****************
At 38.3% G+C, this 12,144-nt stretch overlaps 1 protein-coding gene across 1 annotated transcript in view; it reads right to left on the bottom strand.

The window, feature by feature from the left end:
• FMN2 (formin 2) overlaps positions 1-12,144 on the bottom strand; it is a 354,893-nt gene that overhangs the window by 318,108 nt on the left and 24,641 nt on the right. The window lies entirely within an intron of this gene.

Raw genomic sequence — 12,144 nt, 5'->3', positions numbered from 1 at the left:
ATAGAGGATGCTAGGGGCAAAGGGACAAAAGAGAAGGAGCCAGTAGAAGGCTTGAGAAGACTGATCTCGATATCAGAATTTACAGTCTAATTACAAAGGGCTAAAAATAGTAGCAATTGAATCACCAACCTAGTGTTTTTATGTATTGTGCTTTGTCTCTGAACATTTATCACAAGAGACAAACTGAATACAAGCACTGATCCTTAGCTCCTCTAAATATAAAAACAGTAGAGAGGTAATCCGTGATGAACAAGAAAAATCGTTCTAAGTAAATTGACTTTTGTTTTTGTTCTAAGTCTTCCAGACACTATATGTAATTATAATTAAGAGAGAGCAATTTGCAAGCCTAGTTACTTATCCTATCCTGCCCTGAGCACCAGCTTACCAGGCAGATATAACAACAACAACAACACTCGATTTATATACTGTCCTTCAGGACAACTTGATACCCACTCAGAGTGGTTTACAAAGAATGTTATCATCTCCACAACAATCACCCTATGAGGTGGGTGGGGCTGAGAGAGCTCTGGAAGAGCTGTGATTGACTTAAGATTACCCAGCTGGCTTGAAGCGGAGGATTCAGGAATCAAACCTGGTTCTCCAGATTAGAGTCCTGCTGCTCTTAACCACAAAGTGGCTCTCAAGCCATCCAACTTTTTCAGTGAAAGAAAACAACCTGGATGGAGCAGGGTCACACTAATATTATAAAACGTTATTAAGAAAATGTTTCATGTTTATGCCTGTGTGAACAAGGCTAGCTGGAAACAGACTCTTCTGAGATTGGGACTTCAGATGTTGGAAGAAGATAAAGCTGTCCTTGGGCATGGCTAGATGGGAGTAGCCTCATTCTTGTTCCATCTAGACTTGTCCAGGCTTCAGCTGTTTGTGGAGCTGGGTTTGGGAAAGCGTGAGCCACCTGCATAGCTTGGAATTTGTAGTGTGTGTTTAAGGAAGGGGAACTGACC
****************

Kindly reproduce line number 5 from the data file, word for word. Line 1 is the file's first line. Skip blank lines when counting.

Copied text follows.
ATAGAGGATGCTAGGGGCAAAGGGACAAAAGAGAAGGAGCCAGTAGAAGGCTTGAGAAGACTGATCTCGATATCAGAATTTACAGTCTAATTACAAAGGGCTAAAAATAGTAGCAATTGAATCACCAACCTAGTGTTTTTATGTATTGTGCTTTGTCTCTGAACATTTATCACAAGAGACAAACTGAATACAAGCACTGATCCTTAGCTCCTCTAAATATAAAAACAGTAGAGAGGTAATCCGTGATGAACAAGAAAAATCGTTCTAAGTAAATTGACTTTTGTTTTTGTTCTAAGTCTTCCAGACACTATATGTAATTATAATTAAGAGAGAGCAATTTGCAAGCCTAGTTACTTATCCTATCCTGCCCTGAGCACCAGCTTACCAGGCAGATATAACAACAACAACAACACTCGATTTATATACTGTCCTTCAGGACAACTTGATACCCACTCAGAGTGGTTTACAAAGAATGTTATCATCTCCACAACAATCACCCTATGAGGTGGGTGGGGCTGAGAGAGCTCTGGAAGAGCTGTGATTGACTTAAGATTACCCAGCTGGCTTGAAGCGGAGGATTCAGGAATCAAACCTGGTTCTCCAGATTAGAGTCCTGCTGCTCTTAACCACAAAGTGGCTCTCAAGCCATCCAACTTTTTCAGTGAAAGAAAACAACCTGGATGGAGCAGGGTCACACTAATATTATAAAACGTTATTAAGAAAATGTTTCATGTTTATGCCTGTGTGAACAAGGCTAGCTGGAAACAGACTCTTCTGAGATTGGGACTTCAGATGTTGGAAGAAGATAAAGCTGTCCTTGGGCATGGCTAGATGGGAGTAGCCTCATTCTTGTTCCATCTAGACTTGTCCAGGCTTCAGCTGTTTGTGGAGCTGGGTTTGGGAAAGCGTGAGCCACCTGCATAGCTTGGAATTTGTAGTGTGTGTTTAAGGAAGGGGAACTGACC